seemed attentive during the course of the lesson, and no off-task behaviors were evident. He stimulated students to draw on their own experiences in order to understand the messages in the play.

Teacher A’s written materials discussing the lesson demonstrated his self-reflection skills. He provided a thorough analysis of the positive and negative aspects of the lesson. While the lesson appeared to have been quite effective, he identified ways in which it might have been improved. This teacher’s submission demonstrated his knowledge of the students and the subject matter, effective use of instructional strategies to engage students and help them learn, and the ability to create an inclusive and supportive learning environment.

Teacher B’s lesson focused on a classic 19th-century novel that her students were in the process of reading. The lesson was intended to provide historical context for the novel and to tie that context to a discussion of the text. In her written submission, Teacher B had described her students as chatty but very academically able, yet the lesson seemed not to capitalize on their ability levels nor their willingness to converse. The video showed a lesson that appeared to be disjointed and uninteresting to students. Students were not engaged in the discussion, some seemed not to be on task, and many side conversations were occurring. Students did not willingly participate in the discussion, and even when called upon, their comments were not insightful with regard to the novel. Most striking were the lack of structure and haphazardness the lesson displayed and the number of times a possible discussion dwindled for lack of effective encouragement by the teacher.

The video showed that Teacher B did not seem to have a strong command of the subject matter. For example, the observations she raised about 19th-century England were trivial, and she missed opportunities to expand on their possible relevance to the events in the novel, the creation of mood, or other important points. She did not demonstrate effective strategies in engaging her students or creating an environment conducive to learning. Her written materials demonstrated a lack of insight into the positive and negative aspects of the lesson and little in the way of self-reflection. For instance, she described the discussion as successful and noted that the lesson was an effective way to introduce contextual background important for understanding the story. However, the video portrayed a class of students who were not engaged in the discussion and did not demonstrate their understanding of important points about characters in the novel. When these misunderstandings became evident—by something the students asked or stated—the teacher was not effective in correcting them, often because the student did not appear to be listening.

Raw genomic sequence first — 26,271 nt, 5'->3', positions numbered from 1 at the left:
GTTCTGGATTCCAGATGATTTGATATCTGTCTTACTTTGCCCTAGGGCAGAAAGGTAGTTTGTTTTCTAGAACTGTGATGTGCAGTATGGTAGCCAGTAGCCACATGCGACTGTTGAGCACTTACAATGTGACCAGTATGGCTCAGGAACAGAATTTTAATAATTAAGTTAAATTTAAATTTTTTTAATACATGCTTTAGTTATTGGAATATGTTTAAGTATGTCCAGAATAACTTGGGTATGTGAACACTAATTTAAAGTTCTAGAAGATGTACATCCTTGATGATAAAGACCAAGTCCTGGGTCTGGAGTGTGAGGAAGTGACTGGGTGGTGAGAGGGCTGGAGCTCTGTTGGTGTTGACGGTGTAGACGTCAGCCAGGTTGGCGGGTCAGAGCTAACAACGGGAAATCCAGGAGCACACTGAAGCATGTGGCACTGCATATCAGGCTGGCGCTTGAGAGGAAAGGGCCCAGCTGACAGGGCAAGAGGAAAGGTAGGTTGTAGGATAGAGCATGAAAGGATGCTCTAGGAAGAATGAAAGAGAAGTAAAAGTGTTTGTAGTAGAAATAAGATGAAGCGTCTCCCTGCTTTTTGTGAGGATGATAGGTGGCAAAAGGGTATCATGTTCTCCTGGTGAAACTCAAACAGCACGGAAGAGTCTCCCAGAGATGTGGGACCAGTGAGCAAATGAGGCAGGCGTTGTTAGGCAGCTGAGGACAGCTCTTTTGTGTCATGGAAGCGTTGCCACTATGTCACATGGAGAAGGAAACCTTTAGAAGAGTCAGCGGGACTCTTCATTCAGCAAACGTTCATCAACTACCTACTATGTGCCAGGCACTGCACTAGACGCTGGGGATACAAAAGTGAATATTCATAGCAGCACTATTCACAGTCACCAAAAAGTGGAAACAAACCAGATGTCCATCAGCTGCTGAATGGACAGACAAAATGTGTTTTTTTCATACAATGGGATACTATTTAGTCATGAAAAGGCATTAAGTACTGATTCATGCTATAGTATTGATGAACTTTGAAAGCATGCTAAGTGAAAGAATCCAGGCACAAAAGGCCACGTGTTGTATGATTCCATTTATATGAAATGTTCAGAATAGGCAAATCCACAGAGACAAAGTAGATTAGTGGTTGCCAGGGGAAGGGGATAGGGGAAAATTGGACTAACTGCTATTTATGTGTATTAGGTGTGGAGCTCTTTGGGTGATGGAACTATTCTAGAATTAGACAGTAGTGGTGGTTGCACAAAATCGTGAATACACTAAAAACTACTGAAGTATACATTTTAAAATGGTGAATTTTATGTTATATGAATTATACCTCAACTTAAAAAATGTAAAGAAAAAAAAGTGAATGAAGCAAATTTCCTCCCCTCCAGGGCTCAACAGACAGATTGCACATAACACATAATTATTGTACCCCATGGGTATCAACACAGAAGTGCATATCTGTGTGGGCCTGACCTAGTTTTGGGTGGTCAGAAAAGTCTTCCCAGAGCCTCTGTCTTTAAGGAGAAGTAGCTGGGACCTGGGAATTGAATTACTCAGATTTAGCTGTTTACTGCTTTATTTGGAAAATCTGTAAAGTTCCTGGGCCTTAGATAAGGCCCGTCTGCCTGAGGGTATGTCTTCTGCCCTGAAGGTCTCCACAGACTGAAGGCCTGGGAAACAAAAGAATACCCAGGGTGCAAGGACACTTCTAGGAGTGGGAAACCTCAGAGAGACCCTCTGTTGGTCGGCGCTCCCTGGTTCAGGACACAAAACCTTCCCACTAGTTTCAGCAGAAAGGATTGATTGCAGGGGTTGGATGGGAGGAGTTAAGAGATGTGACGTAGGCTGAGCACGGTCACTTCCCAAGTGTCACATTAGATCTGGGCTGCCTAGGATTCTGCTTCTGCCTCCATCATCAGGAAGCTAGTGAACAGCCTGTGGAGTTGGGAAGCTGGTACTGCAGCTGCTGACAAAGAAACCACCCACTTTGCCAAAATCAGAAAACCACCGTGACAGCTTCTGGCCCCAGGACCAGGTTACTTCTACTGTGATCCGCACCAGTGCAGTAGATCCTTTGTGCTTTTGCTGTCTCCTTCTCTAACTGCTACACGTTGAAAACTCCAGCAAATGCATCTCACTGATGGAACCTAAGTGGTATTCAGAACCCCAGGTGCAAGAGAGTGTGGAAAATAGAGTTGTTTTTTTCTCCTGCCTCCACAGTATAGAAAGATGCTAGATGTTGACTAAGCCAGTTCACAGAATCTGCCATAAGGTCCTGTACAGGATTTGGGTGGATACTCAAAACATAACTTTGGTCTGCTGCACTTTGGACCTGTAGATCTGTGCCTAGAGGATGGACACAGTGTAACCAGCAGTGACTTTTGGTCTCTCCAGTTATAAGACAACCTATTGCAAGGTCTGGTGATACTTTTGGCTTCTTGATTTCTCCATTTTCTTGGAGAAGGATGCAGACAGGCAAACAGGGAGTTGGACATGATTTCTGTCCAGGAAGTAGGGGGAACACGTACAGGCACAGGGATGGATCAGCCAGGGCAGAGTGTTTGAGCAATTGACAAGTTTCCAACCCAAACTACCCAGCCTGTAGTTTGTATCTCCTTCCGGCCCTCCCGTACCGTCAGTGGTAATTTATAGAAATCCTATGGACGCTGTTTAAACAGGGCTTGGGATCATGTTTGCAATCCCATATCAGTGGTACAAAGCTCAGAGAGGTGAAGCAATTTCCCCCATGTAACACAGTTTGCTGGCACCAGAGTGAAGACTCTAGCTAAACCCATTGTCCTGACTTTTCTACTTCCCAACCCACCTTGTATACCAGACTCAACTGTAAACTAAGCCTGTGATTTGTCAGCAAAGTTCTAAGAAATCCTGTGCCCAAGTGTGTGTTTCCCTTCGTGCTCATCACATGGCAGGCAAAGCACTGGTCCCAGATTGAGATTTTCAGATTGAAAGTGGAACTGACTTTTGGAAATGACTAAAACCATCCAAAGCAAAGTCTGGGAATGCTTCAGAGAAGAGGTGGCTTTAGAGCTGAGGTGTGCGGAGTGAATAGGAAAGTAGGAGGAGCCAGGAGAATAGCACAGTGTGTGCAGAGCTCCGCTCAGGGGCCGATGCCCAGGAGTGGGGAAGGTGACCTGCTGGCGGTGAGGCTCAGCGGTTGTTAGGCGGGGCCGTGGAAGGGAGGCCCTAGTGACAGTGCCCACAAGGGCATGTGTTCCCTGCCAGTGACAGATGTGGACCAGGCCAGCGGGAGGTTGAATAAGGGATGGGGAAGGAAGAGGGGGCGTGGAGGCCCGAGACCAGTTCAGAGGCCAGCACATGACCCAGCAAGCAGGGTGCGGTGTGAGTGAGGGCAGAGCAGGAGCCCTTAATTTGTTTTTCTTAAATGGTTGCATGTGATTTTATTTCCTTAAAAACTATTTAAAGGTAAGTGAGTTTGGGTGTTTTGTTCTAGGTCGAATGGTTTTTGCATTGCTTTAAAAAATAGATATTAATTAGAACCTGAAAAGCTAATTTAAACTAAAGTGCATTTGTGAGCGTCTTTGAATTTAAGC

These two excerpts were chosen to illustrate the two score points on either side of passing, and the committee found there were clear distinctions between the two teachers’ performance. The committee came away from



The National Academies | 500 Fifth St. N.W. | Washington, D.C. 20001
Copyright © National Academy of Sciences. All rights reserved.
Terms of Use and Privacy Statement